With Valentine’s Day on the horizon, it’s a traditional time to show others how much they’re loved and treasured. Perhaps with chocolates and flowers or treated to a special meal or day out. Making an effort for someone else not only boosts their self-esteem and happiness, it can also make you feel good. An act of kindness goes a long way.
But in the wake of Valentine’s Day, perhaps it’s a good time to think about how kind you are to yourself. Are you self-compassionate during harder times and see self-kindness as an important act? Or do you see self-care as selfish? Perhaps you haven’t even thought about it.
Here, I explore why having self-compassion and inward kindness can do wonders for your mental health. I’ll also explain how to connect to your inner voice and ways to show yourself a little love.
Self-compassion and your mental health
After a long bath, some fresh air or an hour alone with a good book, you may be aware that you feel better for it. In fact, there have been numerous studies into why being self-compassionate is good for your mental health.
Bupa’s Behavioural Insights Adviser, Lauren Gordon, explains: “Compassion is the ability to show empathy, kindness and concern to others, especially during difficult times. Self-compassion is when you bring it back toward yourself – the same as you would to others – perhaps when things go wrong or you feel you’ve failed. When you’re self-compassionate, it engages similar regions in your brain that expressing compassion towards others does.
“Studies have found that people who are self-compassionate are less likely to be critical of themselves and therefore less likely to feel anxious or depressed. Because being self-compassionate creates a sense of self-worth, you care about your wellbeing and are more likely to ‘bounce back’ after a setback or knock. It can also help to reduce stress and, in turn, bring you greater happiness, optimism and life satisfaction.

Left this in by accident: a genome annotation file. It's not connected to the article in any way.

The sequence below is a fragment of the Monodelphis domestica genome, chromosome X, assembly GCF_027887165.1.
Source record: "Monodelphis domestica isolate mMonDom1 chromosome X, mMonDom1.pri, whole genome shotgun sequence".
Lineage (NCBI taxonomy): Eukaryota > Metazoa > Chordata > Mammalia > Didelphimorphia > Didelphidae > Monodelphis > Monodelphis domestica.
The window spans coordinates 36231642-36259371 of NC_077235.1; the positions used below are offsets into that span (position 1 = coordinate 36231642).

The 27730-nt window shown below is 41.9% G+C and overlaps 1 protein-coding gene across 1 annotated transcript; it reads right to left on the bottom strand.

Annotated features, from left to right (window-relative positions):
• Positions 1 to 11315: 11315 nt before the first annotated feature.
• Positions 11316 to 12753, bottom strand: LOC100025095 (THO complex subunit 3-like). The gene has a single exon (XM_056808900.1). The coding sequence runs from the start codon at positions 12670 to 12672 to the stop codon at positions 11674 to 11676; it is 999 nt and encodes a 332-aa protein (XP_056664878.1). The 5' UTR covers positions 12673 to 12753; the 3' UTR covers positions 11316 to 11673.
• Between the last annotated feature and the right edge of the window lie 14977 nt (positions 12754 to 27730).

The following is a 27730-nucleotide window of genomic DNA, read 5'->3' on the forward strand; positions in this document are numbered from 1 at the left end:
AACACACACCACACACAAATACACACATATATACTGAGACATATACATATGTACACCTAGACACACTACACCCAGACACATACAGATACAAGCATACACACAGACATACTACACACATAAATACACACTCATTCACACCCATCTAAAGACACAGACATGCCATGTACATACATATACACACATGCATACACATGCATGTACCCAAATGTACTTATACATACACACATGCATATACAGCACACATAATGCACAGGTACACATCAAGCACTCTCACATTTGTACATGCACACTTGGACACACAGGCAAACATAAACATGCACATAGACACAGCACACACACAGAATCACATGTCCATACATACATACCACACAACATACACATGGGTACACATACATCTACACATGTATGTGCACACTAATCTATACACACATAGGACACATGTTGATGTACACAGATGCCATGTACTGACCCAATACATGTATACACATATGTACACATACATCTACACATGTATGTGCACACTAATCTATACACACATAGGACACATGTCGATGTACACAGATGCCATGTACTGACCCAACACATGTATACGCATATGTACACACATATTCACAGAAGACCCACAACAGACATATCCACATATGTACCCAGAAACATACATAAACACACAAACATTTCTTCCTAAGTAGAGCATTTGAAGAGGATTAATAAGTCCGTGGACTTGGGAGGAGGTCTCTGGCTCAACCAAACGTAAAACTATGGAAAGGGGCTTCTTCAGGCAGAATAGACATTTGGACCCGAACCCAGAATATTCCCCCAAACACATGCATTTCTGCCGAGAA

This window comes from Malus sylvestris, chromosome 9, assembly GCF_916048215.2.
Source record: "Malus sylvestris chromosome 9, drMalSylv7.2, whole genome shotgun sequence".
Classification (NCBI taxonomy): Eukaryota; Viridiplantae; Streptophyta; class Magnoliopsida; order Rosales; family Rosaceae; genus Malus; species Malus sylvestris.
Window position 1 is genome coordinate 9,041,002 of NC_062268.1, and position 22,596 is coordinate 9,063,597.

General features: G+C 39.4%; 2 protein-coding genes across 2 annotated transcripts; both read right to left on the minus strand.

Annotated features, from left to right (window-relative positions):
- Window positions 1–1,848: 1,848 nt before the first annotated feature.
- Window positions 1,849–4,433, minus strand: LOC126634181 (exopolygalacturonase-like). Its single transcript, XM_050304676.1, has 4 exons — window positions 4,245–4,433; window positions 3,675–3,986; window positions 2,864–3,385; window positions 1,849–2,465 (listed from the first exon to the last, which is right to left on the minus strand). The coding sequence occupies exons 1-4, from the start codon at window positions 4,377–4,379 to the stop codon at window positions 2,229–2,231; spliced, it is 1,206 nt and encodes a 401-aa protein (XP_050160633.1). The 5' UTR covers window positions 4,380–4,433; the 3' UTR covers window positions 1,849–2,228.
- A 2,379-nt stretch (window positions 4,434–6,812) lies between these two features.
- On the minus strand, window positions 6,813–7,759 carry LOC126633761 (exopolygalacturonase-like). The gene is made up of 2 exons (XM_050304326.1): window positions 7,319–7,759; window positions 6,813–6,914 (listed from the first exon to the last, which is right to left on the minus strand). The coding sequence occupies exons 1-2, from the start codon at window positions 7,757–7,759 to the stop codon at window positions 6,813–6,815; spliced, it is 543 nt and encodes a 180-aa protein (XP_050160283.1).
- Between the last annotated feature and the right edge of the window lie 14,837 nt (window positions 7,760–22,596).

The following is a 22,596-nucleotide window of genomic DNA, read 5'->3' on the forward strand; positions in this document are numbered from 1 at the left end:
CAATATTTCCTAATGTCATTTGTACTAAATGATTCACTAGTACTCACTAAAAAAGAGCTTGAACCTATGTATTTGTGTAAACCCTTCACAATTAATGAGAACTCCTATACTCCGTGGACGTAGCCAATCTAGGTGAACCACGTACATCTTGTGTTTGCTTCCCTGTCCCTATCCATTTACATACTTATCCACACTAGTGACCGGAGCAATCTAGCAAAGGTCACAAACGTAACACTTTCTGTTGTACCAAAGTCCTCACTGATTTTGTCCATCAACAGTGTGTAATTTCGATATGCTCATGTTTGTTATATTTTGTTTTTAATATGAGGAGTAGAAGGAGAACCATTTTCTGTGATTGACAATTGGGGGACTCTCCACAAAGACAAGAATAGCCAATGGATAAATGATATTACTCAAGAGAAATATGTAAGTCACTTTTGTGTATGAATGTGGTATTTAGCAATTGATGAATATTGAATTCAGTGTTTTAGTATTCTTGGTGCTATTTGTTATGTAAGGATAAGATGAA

“Research suggests that self-compassion enhances wellbeing because it helps you to feel cared for, connected and emotionally calm. It can deactivate your ‘threat’ system and activate your ‘self-soothing’ system, which is associated with feelings of security and safeness. This is thought to help you cope better during stressful situations.”
Your inner voice
Being self-compassionate isn’t always easy to do. You may view it as self-indulgent or selfish. But try to see being kind to yourself as a positive thing. It all starts with your inner voice.
Listen to your inner voice and make time to notice how you feel and the way you speak to yourself. In our busy lives, it’s easy to be more concerned with what’s going on around you or with others, rather than tuning in to how you’re really feeling.
If your inner voice is critical or doubting, you’re less likely to pick yourself up and carry on. Having a gentle and encouraging inner voice can make you feel much better about things and help you deal with them better.
Give yourself permission to make mistakes and fail. It’s normal to feel upset after a mistake, but it’s important that you don’t let those feelings take over and linger. If you’re self-compassionate, you’ll be kind rather than judgmental. Remind yourself that no one is perfect, and everyone has times when things don’t turn out how they planned.
See mistakes or failures as important. Having an inner voice that is self-compassionate during these times will allow you to grow, learn and adapt.
The things you’ll often be most critical of are your habits and behaviours. Learn how to stay motivated to achieve your goals. Recognising that failure is often part of reaching a goal is a good way to avoid being overly critical and more self-compassionate.
Show yourself some love
During harder times, or maybe just after a difficult day, make a point of doing something to show yourself kindness and compassion. It doesn’t have to be much. Simply think of the things that make you feel better and make the effort to carry one or two of them out. In the video below, we asked members of the public what they do to show themselves a little love.
Need some ideas? Below are several things that may help you connect inwardly and ultimately make you feel that little bit better.